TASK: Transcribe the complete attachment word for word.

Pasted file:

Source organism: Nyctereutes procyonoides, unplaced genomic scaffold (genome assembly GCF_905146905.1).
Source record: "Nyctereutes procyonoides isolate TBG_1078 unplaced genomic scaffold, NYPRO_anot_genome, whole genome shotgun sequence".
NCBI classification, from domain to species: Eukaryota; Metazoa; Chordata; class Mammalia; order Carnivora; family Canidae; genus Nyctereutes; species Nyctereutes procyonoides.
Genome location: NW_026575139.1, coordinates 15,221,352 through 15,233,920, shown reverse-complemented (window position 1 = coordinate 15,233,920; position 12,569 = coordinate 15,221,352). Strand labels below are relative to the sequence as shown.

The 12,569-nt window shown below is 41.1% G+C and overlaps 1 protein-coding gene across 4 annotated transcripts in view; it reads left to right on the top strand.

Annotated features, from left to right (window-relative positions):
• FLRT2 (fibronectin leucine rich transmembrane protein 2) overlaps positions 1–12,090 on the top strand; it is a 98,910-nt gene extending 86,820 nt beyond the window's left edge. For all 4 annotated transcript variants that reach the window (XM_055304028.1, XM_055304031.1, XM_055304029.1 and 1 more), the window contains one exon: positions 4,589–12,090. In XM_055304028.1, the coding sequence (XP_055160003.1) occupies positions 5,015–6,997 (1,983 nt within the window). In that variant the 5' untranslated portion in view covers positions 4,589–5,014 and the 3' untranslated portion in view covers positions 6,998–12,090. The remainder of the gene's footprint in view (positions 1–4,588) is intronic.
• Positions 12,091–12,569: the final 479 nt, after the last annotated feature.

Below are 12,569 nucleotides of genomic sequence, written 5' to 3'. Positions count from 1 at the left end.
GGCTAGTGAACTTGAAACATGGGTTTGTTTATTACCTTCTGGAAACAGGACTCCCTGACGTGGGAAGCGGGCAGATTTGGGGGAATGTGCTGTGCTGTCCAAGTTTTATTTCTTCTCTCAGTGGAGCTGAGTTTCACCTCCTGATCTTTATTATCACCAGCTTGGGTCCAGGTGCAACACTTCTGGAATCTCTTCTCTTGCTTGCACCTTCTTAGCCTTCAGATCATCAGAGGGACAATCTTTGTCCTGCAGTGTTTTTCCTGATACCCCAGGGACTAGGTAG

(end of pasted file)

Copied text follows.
Source organism: Nyctereutes procyonoides, unplaced genomic scaffold (genome assembly GCF_905146905.1).
Source record: "Nyctereutes procyonoides isolate TBG_1078 unplaced genomic scaffold, NYPRO_anot_genome, whole genome shotgun sequence".
NCBI classification, from domain to species: Eukaryota; Metazoa; Chordata; class Mammalia; order Carnivora; family Canidae; genus Nyctereutes; species Nyctereutes procyonoides.
Genome location: NW_026575139.1, coordinates 15,221,352 through 15,233,920, shown reverse-complemented (window position 1 = coordinate 15,233,920; position 12,569 = coordinate 15,221,352). Strand labels below are relative to the sequence as shown.

The 12,569-nt window shown below is 41.1% G+C and overlaps 1 protein-coding gene across 4 annotated transcripts in view; it reads left to right on the top strand.

Annotated features, from left to right (window-relative positions):
• FLRT2 (fibronectin leucine rich transmembrane protein 2) overlaps positions 1–12,090 on the top strand; it is a 98,910-nt gene extending 86,820 nt beyond the window's left edge. For all 4 annotated transcript variants that reach the window (XM_055304028.1, XM_055304031.1, XM_055304029.1 and 1 more), the window contains one exon: positions 4,589–12,090. In XM_055304028.1, the coding sequence (XP_055160003.1) occupies positions 5,015–6,997 (1,983 nt within the window). In that variant the 5' untranslated portion in view covers positions 4,589–5,014 and the 3' untranslated portion in view covers positions 6,998–12,090. The remainder of the gene's footprint in view (positions 1–4,588) is intronic.
• Positions 12,091–12,569: the final 479 nt, after the last annotated feature.

Below are 12,569 nucleotides of genomic sequence, written 5' to 3'. Positions count from 1 at the left end.
GGCTAGTGAACTTGAAACATGGGTTTGTTTATTACCTTCTGGAAACAGGACTCCCTGACGTGGGAAGCGGGCAGATTTGGGGGAATGTGCTGTGCTGTCCAAGTTTTATTTCTTCTCTCAGTGGAGCTGAGTTTCACCTCCTGATCTTTATTATCACCAGCTTGGGTCCAGGTGCAACACTTCTGGAATCTCTTCTCTTGCTTGCACCTTCTTAGCCTTCAGATCATCAGAGGGACAATCTTTGTCCTGCAGTGTTTTTCCTGATACCCCAGGGACTAGGTAG